It’s a grey, gloomy day in early April. I’ve stayed home from work with a bad cold, and all afternoon, I’ve been listening to the slow drip, drip of rain outside. The purple tulips in their vase on my kitchen table are growing leggy; they’re reaching out, bending and stretching crookedly, for the light that is in short supply today.
We are nearing the end–I hope–of a winter that has felt long, even though we haven’t had too much snow by our usual Boston standards. One arctic blast in December and a couple more since the New Year left our teeth chattering in single-digit temps, but those frigid spells haven’t lasted long. And the snowstorms, though fierce, have been few and far between. We even had a couple of 60-degree days in late February.
What I’m missing, in these early spring days, is the light.
I’m over at the Art House America blog today (where I write occasionally), talking about my efforts to watch for the light in this season. Please join me over there to read the rest of my piece.
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On a Wednesday morning earlier this month, I boarded a train from Boston to New York City. My husband was headed to a work conference in Texas, and I had decided to take a solo adventure while he was away.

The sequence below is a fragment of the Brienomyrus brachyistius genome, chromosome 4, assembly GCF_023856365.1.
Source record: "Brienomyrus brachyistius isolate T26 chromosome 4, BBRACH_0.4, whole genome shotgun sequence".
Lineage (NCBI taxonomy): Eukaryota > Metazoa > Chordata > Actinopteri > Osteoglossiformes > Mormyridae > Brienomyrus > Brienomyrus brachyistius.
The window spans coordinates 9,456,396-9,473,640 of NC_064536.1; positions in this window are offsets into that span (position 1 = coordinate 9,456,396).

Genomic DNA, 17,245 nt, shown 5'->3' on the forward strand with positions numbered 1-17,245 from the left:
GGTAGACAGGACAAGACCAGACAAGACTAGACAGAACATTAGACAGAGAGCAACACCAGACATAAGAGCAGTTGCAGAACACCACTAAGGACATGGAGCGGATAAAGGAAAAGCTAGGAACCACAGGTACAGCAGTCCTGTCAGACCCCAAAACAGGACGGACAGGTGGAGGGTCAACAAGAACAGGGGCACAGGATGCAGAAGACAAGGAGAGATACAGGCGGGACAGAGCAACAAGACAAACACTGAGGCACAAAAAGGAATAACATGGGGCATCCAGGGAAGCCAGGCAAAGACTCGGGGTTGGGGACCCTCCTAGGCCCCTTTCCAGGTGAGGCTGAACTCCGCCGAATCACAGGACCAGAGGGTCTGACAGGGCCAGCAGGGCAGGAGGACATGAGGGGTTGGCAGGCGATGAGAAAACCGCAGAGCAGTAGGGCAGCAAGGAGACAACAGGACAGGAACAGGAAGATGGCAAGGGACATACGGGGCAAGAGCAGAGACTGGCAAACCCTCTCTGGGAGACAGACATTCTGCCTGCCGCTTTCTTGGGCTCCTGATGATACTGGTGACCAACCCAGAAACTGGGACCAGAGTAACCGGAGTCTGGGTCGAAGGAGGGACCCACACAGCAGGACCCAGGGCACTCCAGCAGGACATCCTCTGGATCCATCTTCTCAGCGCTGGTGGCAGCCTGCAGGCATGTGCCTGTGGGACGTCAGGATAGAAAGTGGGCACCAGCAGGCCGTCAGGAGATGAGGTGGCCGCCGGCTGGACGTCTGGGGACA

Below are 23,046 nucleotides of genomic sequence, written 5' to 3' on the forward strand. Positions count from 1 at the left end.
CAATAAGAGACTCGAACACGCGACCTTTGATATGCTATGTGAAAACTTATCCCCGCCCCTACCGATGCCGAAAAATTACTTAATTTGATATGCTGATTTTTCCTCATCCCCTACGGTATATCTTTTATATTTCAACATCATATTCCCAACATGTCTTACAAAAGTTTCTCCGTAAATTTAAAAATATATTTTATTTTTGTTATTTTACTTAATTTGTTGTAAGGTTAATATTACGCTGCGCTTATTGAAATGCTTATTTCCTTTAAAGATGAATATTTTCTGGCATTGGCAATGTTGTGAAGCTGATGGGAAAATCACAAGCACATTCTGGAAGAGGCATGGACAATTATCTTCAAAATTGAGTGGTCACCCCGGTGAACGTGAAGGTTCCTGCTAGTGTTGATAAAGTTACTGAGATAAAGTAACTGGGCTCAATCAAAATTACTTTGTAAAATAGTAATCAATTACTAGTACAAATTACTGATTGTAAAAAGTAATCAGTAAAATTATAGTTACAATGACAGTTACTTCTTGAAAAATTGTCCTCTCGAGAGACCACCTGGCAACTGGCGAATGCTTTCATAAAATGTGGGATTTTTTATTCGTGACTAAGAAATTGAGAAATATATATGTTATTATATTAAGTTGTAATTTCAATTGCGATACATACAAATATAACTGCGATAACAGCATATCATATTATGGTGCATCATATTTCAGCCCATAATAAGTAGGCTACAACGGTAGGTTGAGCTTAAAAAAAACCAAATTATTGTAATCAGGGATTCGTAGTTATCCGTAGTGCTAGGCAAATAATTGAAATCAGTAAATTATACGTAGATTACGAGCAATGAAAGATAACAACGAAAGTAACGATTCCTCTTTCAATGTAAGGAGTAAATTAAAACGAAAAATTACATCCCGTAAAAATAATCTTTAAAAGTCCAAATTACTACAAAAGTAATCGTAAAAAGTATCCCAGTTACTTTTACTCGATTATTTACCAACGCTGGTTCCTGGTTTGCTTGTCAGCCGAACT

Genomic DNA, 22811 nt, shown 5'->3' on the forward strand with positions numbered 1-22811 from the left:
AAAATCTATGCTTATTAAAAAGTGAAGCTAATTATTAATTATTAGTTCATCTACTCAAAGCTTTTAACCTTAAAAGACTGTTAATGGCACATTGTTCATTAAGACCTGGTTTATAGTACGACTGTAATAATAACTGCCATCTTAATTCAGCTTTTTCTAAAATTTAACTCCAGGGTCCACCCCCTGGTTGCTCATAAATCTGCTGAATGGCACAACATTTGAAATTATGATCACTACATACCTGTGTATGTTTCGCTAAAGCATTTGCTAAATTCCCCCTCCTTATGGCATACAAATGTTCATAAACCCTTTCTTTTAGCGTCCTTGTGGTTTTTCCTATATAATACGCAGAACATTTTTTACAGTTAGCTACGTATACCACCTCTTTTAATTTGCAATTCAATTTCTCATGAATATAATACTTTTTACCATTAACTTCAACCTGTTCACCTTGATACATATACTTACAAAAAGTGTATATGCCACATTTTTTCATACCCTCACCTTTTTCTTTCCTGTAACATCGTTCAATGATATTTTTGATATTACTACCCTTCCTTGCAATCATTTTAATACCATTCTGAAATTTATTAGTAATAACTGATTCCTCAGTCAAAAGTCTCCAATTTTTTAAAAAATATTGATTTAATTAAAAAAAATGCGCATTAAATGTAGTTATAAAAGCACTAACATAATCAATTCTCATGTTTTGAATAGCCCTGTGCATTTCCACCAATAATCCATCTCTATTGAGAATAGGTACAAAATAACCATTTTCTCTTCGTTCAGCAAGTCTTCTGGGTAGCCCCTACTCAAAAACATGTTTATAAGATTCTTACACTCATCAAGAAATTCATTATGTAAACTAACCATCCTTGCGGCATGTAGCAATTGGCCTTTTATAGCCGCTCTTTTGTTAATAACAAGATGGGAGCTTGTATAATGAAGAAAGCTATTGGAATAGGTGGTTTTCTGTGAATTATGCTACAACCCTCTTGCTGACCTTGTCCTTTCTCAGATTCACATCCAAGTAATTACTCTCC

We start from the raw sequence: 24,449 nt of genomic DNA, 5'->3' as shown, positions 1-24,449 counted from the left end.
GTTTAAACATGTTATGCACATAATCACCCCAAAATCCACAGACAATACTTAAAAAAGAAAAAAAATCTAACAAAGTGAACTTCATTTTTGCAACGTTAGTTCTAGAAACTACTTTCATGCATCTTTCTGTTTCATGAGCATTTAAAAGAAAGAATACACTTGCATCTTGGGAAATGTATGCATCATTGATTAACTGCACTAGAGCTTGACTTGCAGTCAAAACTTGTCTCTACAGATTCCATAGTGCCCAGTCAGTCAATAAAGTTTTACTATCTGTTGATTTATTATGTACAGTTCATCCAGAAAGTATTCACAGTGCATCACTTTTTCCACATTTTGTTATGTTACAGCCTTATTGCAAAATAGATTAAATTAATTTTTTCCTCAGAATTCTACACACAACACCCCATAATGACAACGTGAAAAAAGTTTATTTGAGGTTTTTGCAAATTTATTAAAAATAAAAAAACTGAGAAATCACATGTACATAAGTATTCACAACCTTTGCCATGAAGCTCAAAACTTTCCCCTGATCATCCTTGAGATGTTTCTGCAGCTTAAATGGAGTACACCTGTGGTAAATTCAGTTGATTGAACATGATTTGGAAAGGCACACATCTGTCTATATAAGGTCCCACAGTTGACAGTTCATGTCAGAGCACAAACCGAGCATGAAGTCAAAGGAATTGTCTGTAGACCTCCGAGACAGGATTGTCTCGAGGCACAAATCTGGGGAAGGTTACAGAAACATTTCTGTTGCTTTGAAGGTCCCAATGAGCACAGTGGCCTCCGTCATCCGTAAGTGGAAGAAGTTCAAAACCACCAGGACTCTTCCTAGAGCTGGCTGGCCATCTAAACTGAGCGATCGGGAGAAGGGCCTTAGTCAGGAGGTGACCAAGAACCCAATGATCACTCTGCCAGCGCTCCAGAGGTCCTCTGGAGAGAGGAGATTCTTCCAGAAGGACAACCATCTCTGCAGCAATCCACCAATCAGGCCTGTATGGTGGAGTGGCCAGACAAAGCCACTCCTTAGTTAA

When I told people about my plans, their initial response was always the same: “By yourself?”
My mother was doubtful, my sister surprised, my friend Abigail wistful. “You’re so brave,” she said. I’m fairly certain they all expected me to be nervous about spending three days in the city alone. But I could hardly keep the glee out of my voice.
I’m an introvert by nature, a small-town girl by upbringing and heritage. I’m the granddaughter, on both sides, of farmers who raised cattle and alfalfa hay on quiet green acres bordered by forests. I’m a West Texan, and I admit to loving the solitude and freedom of those wide open spaces: long gray ribbons of highway stretching to the horizon, the silhouettes of tall pump jacks and mesquite scrub against so much sky.
I’ve come to cherish a different kind of solitude in recent years, though: the experience of being alone in a city.
I’m back at the Art House America blog today, sharing my love of being alone in the big city. Please join me over there to read the rest of my essay.
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